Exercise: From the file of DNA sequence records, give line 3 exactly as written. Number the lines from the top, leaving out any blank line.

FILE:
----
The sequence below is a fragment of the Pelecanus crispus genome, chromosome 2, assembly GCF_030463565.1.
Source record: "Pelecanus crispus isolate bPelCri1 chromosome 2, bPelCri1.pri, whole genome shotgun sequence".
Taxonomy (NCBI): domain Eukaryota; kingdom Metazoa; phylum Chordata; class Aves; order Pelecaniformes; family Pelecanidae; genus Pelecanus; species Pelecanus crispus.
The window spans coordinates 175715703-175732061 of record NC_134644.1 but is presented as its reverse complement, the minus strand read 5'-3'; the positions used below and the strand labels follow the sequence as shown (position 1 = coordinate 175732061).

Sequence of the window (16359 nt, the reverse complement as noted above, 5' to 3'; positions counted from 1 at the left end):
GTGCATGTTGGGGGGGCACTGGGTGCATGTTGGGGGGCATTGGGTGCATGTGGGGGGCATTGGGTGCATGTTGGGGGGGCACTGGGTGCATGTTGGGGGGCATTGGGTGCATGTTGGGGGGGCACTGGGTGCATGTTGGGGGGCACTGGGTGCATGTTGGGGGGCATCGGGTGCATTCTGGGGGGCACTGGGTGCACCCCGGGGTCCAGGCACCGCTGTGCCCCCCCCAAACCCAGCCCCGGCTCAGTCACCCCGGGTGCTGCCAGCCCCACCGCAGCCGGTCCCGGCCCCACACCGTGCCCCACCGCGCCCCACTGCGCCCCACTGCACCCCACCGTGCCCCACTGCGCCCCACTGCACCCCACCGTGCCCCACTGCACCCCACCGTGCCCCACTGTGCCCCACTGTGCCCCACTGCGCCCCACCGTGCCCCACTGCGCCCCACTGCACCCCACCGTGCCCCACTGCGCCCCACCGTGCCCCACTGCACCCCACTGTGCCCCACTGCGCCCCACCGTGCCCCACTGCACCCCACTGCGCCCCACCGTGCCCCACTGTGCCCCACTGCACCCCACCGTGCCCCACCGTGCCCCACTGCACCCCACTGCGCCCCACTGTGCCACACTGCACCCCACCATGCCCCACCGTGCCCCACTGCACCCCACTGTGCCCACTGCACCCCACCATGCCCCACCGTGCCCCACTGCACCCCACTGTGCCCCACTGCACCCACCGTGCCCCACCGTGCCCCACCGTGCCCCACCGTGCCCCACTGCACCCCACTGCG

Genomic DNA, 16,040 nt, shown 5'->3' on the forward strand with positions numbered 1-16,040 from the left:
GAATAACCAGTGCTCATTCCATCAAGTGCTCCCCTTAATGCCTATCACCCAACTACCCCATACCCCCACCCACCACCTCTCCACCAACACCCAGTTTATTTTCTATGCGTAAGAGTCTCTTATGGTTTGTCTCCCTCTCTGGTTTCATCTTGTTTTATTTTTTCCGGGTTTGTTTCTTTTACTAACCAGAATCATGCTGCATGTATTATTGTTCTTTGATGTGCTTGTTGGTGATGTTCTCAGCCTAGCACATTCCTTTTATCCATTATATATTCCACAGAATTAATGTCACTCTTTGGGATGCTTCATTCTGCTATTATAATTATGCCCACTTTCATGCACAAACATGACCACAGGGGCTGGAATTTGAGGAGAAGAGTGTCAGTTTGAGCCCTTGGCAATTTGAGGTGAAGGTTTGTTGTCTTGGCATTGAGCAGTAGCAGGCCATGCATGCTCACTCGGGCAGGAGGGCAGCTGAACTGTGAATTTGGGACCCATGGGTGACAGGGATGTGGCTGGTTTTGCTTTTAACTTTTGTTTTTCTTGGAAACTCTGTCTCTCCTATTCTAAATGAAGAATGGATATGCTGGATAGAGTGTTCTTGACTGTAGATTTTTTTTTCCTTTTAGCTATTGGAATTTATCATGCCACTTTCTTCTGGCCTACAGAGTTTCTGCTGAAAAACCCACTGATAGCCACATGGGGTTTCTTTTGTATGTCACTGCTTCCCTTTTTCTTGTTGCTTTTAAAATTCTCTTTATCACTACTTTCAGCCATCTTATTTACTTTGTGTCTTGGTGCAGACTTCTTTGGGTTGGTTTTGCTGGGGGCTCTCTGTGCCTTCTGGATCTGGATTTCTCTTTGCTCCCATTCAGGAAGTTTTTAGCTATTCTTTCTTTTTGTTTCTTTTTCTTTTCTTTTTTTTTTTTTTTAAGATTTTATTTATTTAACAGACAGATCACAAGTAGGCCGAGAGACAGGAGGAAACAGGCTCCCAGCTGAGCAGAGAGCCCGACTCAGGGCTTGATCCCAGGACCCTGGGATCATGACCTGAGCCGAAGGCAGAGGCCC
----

Taxonomy (NCBI): domain Eukaryota; kingdom Metazoa; phylum Chordata; class Aves; order Pelecaniformes; family Pelecanidae; genus Pelecanus; species Pelecanus crispus.